Troubleshooting difficult filter retrievals is just that – difficult. The most common problem is tilt of the filter and an inability to snare or capture the top, as it is embedded in the wall of the cava. To combat this one can use a balloon technique where a large caliber balloon is advanced from the femoral approach and inflated above the filter and retracted in order to tilt the filter back. A balloon can also be positioned between the filter and the wall of the cava where it is inflated, trying to push the filter away from the wall.2 Using a second snare from the femoral and hooking one of the legs may also be possible to compensate for tilt. Endobronchial forceps can be used to grasp the filter in an attempt to dislodge the top cone or hook. A “loop wire” technique can also be used to tilt the filter away from the wall by passing a Glidewire (Terumo, Somerset NJ) through the apex of the filter, snaring it from below and using the loop for retraction.3 Any of these maneuvers can result in fracture and/or breakage of the struts or entanglement of snares or wires within the filter. Trepidation should be used when any of these “heroic” measures are needed, as the filter retrieval can always be attempted another day by a different interventionalist with more experience. Heparinization should be considered when filter retrievals are not straightforward.
Penetration of filter struts outside the IVC is common. This is usually a benign finding and the filters can generally be removed in the standard manner.4 There are reported complications of IVC penetration during retrieval,5-8 but fortunately these are rare. The best protection against these rare and potentially devastating complications is judicious use of filters and rapid retrieval if possible.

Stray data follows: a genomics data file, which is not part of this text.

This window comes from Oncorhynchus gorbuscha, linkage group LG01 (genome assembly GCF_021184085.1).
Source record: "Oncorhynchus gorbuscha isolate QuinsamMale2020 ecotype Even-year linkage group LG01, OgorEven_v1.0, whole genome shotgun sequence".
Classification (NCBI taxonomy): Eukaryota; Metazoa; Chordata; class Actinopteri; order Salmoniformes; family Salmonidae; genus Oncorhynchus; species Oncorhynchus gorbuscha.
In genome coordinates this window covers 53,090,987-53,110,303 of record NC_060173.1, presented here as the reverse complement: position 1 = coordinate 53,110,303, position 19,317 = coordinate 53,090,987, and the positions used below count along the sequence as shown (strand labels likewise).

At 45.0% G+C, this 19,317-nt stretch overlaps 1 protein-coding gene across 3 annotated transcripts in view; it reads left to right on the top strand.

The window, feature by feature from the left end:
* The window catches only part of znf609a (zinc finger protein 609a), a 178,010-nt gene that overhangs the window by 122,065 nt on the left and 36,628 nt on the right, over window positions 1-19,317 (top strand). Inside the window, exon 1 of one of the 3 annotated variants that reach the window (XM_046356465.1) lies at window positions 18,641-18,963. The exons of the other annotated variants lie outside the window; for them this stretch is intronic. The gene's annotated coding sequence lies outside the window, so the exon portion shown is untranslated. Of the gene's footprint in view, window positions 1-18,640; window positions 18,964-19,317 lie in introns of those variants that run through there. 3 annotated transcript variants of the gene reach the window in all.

Unfortunately, filter retrieval rates are low, near 20% in some series.There is increasing evidence that these
“temporary” filters may have higher complication rates than permanent filters and should be removed. A dedicated protocol for filter retrieval can improve retrieval rates and has been shown to be safer for patients.10 Having a dedicated team composed of representatives from the referring service(s), interventionalists and social workers has helped our institution double our retrieval rate to nearly 85% in trauma patients.
Indications for Filter Use
IVC filter indications can be broken down into clear indications, relative indications and prophylactic indications. See Table 2. Most filters are placed for DVT alone, and nearly 20% of all filters are placed prophylactically,11 increasing to 80% in trauma.12 In August of 2010, the FDA issued a warning regarding the nearly 1000 reports of adverse events involving retrievable IVC filters. The warning included, “…IVC filters, intended for short-term placement, are not always removed once a patient’s risk for PE subsides. Known long-term risks associated with IVC filters include, but are not limited to, lower limb deep vein thrombosis (DVT ), filter fracture, filter migration, filter embolization and IVC perforation… FDA recommends that implanting physicians and clinicians responsible for the ongoing care of patients with retrievable IVC filters consider removing the filter as soon as protection from PE is no longer needed.”13 In light of this mandate and the increasingly common complications of IVC filters, physicians need to be both highly selective when placing filters and committed to retrieving them.
In 2010, Birkmeyer and colleagues investigated prophylactic IVC filters during bariatric surgery, a population well known to be at high risk for perioperative DVT . They found that IVC filter use was not protective in this population, and it actually was a major source of morbidity and mortality.14 This was the first to demonstrate that IVC filter use may not be as beneficial. Spangler recently demonstrated through a Markov model that prophylactic IVC filter use in trauma patients is not cost effective in light of complications and mortalities prevented.15
IVC filters are a valuable tool in prevention of PE and can be placed with minimal complications and pain. Their use has dramatically increased as temporary filters have become more advanced and accessible. The long-term complications of filter use are beginning to be seen and will likely become more common as filter use increases. Practitioners who place these must take responsibility for correct use, filter retrieval and long-term complications.